I am not an irritable person.

(Excuse me whilst I furtively look over my shoulder to make sure my my boyfriend doesn’t read this and laugh).

I really, really don’t think that I am, anyway. Although perhaps I’ve only become more aware of what may or may not irritate me and now give such things a wide berth.

Recently, I have come to notice, however, that when it comes to reading I have a remarkably short fuse. So much so that I’ve come to think that maybe it exists independently of my other fuses. Here I am, living day to day life with one thick and sturdy fuse that deals with bog-standard daily occurrences and smoulders away at a reasonable pace, and then there’s my Reading Fuse which, by all accounts, appears to be the consistency of dry straw.

I simply can’t help it; I need silence. Not even just silence from ‘people noises’ and (God forbid) chatter, but also from the sounds of animals, bugs, cars and music. Only last week I grew so frustrated with the constant buzz of cicadas outside my apartment (incidentally, they don’t have those in Britain and I have never been quite so taken aback by the noise that one bug can make) that I was forced to throw my book down and slam every window in the apartment shut. Of course, having been disturbed, it took a couple of pages for me to sink back into the story, but it was none the less necessary.

The problem, I feel, is that reading a good book is inviting you to into another world, and any slight distraction only hinders your entry. When I read a book on the train, it is impossible to escape from the bustle of everything around me. If I’m enjoying a book then I will read it anyway, but those two chapters between Liverpool Lime Street and Wallasey Grove Road will not be my preferred chapters – they can’t be, because I cannot fully immerse myself in the story and its characters whilst the woman on the seat next to me chides her granddaughter for opening the Maltesers without asking.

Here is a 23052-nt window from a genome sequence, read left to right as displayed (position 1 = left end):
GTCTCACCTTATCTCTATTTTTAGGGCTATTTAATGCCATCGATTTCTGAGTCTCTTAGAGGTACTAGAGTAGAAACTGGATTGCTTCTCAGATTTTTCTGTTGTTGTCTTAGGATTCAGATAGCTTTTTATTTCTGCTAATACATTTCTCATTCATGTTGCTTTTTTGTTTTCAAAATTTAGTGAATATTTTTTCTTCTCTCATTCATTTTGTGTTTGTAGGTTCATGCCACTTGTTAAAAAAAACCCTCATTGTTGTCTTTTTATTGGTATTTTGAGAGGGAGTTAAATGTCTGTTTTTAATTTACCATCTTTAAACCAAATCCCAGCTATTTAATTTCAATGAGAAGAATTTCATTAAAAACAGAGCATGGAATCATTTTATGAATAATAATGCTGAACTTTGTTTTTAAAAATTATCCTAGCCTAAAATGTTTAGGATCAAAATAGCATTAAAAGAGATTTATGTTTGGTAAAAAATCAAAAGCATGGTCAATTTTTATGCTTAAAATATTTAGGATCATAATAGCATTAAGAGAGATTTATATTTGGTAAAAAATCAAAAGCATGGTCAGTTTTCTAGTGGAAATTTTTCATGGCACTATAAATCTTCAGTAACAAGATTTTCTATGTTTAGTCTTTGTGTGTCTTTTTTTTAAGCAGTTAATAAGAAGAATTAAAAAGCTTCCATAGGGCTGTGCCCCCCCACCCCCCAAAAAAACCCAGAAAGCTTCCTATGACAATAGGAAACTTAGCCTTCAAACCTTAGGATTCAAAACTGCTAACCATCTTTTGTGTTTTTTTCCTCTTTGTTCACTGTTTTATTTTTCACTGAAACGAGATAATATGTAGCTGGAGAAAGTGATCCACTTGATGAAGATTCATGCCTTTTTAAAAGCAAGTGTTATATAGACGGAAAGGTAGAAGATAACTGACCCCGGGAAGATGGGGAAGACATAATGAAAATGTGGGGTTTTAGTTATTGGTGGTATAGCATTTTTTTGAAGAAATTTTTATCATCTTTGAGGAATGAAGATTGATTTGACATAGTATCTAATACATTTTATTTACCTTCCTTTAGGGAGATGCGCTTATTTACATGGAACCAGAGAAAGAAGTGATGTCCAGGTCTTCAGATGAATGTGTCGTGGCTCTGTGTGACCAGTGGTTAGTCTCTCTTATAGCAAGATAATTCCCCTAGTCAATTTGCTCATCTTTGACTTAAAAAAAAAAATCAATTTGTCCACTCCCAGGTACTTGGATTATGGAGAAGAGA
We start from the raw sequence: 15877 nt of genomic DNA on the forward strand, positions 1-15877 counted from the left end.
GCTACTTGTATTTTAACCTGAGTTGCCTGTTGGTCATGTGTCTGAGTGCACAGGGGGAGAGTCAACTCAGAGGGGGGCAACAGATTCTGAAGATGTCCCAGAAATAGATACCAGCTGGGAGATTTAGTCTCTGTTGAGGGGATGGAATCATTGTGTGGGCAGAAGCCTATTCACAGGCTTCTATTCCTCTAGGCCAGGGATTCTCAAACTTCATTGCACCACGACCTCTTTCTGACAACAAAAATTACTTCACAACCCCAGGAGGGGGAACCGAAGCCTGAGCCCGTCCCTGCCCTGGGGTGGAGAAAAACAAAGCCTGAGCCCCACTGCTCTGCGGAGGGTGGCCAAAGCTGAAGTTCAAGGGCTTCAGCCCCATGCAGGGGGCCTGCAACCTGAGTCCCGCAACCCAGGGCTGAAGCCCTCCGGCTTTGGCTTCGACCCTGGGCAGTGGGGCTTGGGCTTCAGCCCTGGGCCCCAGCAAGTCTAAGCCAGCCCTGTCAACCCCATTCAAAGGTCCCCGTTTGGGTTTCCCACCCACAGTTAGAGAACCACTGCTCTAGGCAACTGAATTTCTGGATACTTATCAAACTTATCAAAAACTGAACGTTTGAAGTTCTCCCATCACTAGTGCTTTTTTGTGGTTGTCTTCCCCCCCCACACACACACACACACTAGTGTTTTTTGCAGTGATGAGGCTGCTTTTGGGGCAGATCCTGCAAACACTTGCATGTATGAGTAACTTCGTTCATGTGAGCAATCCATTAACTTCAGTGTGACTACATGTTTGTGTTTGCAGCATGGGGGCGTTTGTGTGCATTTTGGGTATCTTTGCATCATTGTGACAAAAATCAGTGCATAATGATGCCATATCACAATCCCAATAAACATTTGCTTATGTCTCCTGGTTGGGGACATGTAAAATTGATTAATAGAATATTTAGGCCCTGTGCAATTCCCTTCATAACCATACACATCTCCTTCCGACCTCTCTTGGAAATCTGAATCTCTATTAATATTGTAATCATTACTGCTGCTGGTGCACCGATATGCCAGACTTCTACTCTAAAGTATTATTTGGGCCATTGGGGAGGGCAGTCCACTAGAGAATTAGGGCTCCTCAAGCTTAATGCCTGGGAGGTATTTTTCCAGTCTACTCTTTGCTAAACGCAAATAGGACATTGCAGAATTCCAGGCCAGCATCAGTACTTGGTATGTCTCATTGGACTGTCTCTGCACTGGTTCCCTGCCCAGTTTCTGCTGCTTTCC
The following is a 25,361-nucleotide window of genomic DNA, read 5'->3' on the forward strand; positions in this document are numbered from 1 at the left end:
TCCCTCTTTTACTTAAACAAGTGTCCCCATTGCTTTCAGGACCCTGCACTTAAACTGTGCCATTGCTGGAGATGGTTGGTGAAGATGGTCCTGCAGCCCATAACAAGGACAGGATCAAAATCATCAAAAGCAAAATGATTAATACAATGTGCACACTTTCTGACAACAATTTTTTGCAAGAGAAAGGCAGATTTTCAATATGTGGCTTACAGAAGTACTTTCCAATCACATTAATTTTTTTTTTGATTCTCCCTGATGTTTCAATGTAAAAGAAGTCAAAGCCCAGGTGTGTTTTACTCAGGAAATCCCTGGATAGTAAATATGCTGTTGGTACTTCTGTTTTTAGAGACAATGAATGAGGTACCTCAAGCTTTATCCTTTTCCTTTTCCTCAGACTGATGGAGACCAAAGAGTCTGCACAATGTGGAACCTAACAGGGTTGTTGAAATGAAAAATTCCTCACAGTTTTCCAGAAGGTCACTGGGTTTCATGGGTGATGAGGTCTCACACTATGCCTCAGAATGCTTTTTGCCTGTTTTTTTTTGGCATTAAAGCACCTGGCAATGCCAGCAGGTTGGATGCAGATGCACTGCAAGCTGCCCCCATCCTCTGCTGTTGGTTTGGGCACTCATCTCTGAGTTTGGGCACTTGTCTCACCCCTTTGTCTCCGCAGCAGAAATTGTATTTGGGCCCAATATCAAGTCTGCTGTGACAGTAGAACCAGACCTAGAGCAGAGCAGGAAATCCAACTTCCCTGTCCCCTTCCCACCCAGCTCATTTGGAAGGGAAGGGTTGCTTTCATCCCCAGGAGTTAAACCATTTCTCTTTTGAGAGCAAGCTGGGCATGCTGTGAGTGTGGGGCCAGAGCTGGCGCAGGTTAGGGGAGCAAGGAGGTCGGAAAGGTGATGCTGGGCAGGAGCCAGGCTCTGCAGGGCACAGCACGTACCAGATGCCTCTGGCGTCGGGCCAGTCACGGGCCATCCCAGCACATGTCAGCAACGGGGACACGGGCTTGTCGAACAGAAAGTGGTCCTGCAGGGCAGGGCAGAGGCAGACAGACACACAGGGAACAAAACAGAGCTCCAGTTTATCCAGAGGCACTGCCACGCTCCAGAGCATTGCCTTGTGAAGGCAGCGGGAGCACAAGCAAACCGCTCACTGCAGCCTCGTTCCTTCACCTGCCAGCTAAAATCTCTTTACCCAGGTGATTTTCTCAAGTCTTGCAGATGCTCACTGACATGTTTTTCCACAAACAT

When I enjoy a book, I will read it all day, for hours and hours, and most likely finish it. This is testament to my reading style, rather my reading speed, because once I settle myself down comfortably, the windows firmly closed and cup of tea steaming on the windowsill next to me, I sink into a literary stupor where the world around me no longer exists. That is the beauty of books and the beauty of reading.

And then, when my boyfriend walks in to ask me whether I’ve seen his black basketball jersey, my thumb quivers ominously where its placed upon the book’s spine and I come dangerously close to spilling my tea as I recall furiously that said jersey is thrown over chair in the living room, where he could have easily found it without sparking THE FUSE.

 

…Sometimes I try and behave more appropriately. After all, no one likes a grump.

 

But it doesn’t tend to work out. My boyfriend is the type who often works from home and codes a lot. Every 5 to 10 minutes, he’ll take a break from his code to read a sports article from an Italian website that I can’t read, or to embark on a quick sejour onto YouTube. He has not yet come to understand quite how low THE FUSE is burning when he casually asks me whether I’d like to listen to James Bay’s Glastonbury performance again. I say ‘Of course not’ (as politely as I can), take a deep breath and angrily read the first line of a new paragraph about four times over before I am calm enough to continue in earnest.

I am willing to consider that this is a fault of MY character, rather than my lovely boyfriend, who only wants to share the magic of James Bay with me. But at some point I may have to lay down some ground rules. Perhaps hang a tie on the door when I don’t want to be disturbed or something similar.

 

There must be others who can relate to this, surely?

 

Or is my inner fuse system malfunctioning?

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